In providing the responsive documents, please include the following email accounts,, diegotolbert@gmail in addition to the official government email accounts for each sender/recipient and any additional personal emails accounts used to transmit any messages responsive to this request.”

On July 29, 2016, I received the following response from the County Attorney’s office to my open records request:

“On July 18, 2016, County Judge Veronica Escobar received your Public Information Act request for the following: copies of any emails, text messages or social media private communications between Veronica Escobar and any El Paso elected officials, including but not limited to Susie Byrd, EPISD Trustee, Claudia Ordaz, City Representative and/or Jim Tolbert, City Representative – sent or received on July 8 and July 9, 2016.

Based on the requested dates, I am assuming you are primarily interested in any communications related to Chief Allen’s comments following the press conference on the Dallas shooting incident, but you do not specifically say that. Thus, I did ask Judge Escobar to look for any communications she had with elected officials on the two designated days. Judge Escobar has informed me that she has no records responsive to your request which were created or maintained on County equipment, servers or email accounts.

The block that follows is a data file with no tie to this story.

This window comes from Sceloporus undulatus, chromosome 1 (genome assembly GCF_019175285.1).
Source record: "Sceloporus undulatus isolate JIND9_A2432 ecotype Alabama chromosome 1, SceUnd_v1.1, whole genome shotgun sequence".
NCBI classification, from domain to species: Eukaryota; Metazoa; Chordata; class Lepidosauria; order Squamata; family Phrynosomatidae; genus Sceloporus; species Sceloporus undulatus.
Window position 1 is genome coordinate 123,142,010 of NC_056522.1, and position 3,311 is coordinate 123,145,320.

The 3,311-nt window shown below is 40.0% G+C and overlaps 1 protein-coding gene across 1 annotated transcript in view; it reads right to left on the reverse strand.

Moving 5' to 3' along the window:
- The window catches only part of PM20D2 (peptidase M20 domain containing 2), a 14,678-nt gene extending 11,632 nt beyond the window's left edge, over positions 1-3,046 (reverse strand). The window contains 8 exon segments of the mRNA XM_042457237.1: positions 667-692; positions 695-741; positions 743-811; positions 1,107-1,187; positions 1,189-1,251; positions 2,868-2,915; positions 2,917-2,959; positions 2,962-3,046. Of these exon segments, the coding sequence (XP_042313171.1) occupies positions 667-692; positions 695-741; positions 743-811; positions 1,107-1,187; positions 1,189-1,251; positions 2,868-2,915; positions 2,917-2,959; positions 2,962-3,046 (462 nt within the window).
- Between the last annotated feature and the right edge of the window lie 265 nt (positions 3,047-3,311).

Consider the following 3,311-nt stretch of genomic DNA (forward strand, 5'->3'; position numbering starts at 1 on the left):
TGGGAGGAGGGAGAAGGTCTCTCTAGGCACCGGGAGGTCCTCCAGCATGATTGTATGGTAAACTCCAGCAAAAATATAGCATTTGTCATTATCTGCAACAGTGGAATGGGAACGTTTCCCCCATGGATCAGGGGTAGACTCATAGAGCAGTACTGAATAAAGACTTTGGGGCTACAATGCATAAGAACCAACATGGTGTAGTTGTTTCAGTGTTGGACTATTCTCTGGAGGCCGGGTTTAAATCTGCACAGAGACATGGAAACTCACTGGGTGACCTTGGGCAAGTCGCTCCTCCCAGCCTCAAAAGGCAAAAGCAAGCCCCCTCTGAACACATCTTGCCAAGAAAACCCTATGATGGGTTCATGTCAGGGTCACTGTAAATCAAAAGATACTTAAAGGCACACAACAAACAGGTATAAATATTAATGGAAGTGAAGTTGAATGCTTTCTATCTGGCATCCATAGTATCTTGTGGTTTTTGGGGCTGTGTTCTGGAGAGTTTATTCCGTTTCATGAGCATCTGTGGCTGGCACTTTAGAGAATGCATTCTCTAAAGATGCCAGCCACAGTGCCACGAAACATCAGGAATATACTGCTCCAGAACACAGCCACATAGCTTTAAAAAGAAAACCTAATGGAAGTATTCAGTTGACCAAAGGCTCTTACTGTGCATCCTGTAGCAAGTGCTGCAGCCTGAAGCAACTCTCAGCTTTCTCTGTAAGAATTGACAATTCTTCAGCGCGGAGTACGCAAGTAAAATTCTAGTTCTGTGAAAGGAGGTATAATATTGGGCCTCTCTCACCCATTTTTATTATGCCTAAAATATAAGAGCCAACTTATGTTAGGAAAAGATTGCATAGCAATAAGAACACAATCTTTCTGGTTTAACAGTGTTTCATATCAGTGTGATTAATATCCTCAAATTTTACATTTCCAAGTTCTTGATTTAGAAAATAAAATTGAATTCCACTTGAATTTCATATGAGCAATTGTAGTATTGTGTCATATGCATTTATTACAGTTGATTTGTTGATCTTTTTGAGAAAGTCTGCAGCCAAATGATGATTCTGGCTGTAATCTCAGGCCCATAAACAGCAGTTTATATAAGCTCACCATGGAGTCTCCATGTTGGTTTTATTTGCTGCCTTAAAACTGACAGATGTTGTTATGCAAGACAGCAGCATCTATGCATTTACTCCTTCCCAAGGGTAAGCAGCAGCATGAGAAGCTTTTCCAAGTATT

Concerning documents in Judge Escobar’s personal possession which were created and maintained on her personal devices or sent or received by her personal email or cellular phone, there is only one document which we believe constitutes “public information” pursuant to section 552.002 (a) of the Texas Government Code. There is an email sent from County Attorney Jo Anne Bernal to Judge Escobar on July 9, 2016 memorializing Ms. Bernal’s advice to Judge Escobar. Judge Escobar has agreed to waive any attorney-client privilege concerning this email, thus allowing me to release it to you at this time (See attached).

Specifically concerning Chief Allen’s comments, Judge Escobar contacted the County Attorney, Jo Anne Bernal, on Saturday, July 9, 2016, to discuss the Judge’s desire to respond to the comments made by Chief Allen following the press conference about the shooting in Dallas. Judge Escobar informed Ms. Bernal that she wanted to respond to Chief Allen’s comments in her individual capacity, and not in an official capacity on behalf of the County of El Paso. Ms. Bernal advised Judge Escobar that if the response was to be in her individual capacity and not on behalf of the County of El Paso, the County Judge should not use any County resources (which would include County supplies, personnel, equipment, or computer/email systems) in preparing or delivering the response. As a result of this exchange, Judge Escobar did not use any County resources in any of her communications concerning the response to the comments made by Chief Allen. This is why there are no emails or texts from any county equipment or on any County computer systems or in the possession of the County of El Paso.